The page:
What roles do isolation and loneliness play in your addiction? Individuals who struggle with addiction often find that they feel disconnected from others, either because they have pushed others away or because others feel the need to separate themselves from you during your active addiction.
Isolation is the experience of being separated from others. This can be reality or one’s perception of reality. As human beings, we are created for connection. Feelings of isolation go against our need for human connection and can therefore contribute to addictive patterns of behavior. We have an innate need to bond with someone or something. In addiction, that something becomes the drug.
There are times when being alone is actually conducive to recovery. I like to call this term solitude. Solitude is the experience we need to be alone and connect with ourselves. The difference between isolation and solitude is the dysfunction that isolation causes us. Isolation fuels addiction while solitude is a critical part of getting to know and like ourselves.
Changing patterns of isolation can be difficult. We risk pain and hurt when we connect with others. Patterns of relating (or not relating in this case) can become firmly imbedded in our brains and tend to serve a purpose. Maybe isolation keeps you stuck in your addiction and you’re not ready to give it up. That purpose is typically dark and depressing. Why would you want to live your life that way when the joy that comes from connection is ready and waiting for you?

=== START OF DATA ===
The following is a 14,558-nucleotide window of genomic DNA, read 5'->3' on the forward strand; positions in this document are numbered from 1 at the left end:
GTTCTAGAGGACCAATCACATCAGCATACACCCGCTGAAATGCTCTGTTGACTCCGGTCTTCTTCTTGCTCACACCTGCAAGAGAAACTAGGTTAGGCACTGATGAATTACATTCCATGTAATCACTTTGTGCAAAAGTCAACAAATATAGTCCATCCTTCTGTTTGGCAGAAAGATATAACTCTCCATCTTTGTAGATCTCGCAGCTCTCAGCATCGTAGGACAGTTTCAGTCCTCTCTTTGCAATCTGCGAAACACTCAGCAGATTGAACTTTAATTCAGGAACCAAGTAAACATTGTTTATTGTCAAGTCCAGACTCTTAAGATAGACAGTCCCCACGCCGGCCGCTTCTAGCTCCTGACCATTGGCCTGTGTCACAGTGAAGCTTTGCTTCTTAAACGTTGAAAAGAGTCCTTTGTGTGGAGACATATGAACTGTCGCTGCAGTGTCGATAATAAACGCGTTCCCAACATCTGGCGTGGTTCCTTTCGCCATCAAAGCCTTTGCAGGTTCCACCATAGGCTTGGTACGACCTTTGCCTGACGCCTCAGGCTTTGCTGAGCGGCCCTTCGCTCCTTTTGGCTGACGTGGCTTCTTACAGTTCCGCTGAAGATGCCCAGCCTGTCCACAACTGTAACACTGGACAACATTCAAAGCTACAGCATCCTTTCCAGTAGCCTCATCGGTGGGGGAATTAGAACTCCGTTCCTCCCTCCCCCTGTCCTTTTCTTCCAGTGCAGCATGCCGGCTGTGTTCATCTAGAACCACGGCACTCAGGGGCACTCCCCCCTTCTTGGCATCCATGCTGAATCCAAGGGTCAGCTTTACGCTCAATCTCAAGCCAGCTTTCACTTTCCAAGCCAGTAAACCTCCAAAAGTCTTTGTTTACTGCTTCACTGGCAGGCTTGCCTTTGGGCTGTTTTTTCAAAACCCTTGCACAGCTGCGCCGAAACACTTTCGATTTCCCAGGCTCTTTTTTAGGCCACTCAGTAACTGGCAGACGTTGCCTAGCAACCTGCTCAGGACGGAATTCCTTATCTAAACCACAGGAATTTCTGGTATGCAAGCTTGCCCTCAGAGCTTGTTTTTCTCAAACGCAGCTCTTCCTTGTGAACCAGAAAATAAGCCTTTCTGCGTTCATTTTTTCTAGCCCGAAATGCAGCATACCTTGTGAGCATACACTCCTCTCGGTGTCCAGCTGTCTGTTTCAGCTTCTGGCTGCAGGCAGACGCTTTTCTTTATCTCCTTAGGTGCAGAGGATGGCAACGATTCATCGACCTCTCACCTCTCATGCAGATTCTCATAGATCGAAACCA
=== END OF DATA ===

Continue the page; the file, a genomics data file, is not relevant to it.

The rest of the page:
In creating connection with others, it’s important to identify people in your life who help fill different needs for you. Who listens to you fully without judgment? Who reminds you of what’s important and provides you with some insight? Who knows how to make you smile? Who encourages you to keep going when you want to give up? Who is your shoulder to cry on?
In your search to reconnect, consider what you need right now in your life. Set some goals today by identifying who you can connect with to help meet those needs. Ask yourself what you need to do and what conversations you need to have in order to reconnect. Remember, connection is what life is about.
By: Julia Winterton, CMHC